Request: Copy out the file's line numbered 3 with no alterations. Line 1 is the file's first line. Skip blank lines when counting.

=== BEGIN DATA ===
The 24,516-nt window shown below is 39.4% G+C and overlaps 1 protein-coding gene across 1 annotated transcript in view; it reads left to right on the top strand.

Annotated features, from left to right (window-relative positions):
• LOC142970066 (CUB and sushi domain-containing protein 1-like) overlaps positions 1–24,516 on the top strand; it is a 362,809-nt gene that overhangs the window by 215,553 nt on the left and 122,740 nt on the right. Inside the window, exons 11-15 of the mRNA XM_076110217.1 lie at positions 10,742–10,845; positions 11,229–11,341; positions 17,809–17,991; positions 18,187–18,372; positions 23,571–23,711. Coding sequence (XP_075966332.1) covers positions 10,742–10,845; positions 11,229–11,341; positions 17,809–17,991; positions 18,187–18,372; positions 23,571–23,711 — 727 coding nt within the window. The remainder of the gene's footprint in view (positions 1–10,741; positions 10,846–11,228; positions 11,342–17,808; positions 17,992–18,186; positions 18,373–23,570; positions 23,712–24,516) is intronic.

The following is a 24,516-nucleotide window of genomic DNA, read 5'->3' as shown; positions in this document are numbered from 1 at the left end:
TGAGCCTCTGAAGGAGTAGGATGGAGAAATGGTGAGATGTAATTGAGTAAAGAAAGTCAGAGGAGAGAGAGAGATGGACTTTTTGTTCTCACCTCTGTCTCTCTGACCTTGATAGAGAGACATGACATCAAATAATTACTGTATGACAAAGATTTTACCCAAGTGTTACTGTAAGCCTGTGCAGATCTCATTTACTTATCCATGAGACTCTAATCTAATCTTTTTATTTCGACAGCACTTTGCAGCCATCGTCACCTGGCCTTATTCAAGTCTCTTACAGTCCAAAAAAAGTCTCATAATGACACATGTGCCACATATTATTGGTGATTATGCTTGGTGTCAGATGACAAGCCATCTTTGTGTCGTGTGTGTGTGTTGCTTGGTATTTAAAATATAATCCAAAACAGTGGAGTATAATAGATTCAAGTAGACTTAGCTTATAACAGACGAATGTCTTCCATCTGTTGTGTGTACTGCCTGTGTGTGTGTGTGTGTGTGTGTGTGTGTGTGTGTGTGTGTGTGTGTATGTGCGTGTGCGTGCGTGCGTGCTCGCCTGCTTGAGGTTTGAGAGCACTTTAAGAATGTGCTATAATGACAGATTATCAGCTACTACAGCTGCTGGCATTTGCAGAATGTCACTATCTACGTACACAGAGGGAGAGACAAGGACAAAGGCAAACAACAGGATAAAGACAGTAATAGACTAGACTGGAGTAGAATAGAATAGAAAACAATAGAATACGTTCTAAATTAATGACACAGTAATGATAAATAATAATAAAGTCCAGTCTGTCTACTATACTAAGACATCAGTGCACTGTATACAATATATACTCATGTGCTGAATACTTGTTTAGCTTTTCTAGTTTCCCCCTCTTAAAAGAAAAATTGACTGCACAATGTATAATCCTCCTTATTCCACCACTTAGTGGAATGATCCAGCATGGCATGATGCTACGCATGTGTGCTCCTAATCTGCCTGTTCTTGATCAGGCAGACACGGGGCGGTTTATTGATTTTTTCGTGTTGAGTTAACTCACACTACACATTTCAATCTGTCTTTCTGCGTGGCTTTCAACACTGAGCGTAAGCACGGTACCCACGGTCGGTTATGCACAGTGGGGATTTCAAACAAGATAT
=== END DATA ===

• LOC142970066 (CUB and sushi domain-containing protein 1-like) overlaps positions 1–24,516 on the top strand; it is a 362,809-nt gene that overhangs the window by 215,553 nt on the left and 122,740 nt on the right. Inside the window, exons 11-15 of the mRNA XM_076110217.1 lie at positions 10,742–10,845; positions 11,229–11,341; positions 17,809–17,991; positions 18,187–18,372; positions 23,571–23,711. Coding sequence (XP_075966332.1) covers positions 10,742–10,845; positions 11,229–11,341; positions 17,809–17,991; positions 18,187–18,372; positions 23,571–23,711 — 727 coding nt within the window. The remainder of the gene's footprint in view (positions 1–10,741; positions 10,846–11,228; positions 11,342–17,808; positions 17,992–18,186; positions 18,373–23,570; positions 23,712–24,516) is intronic.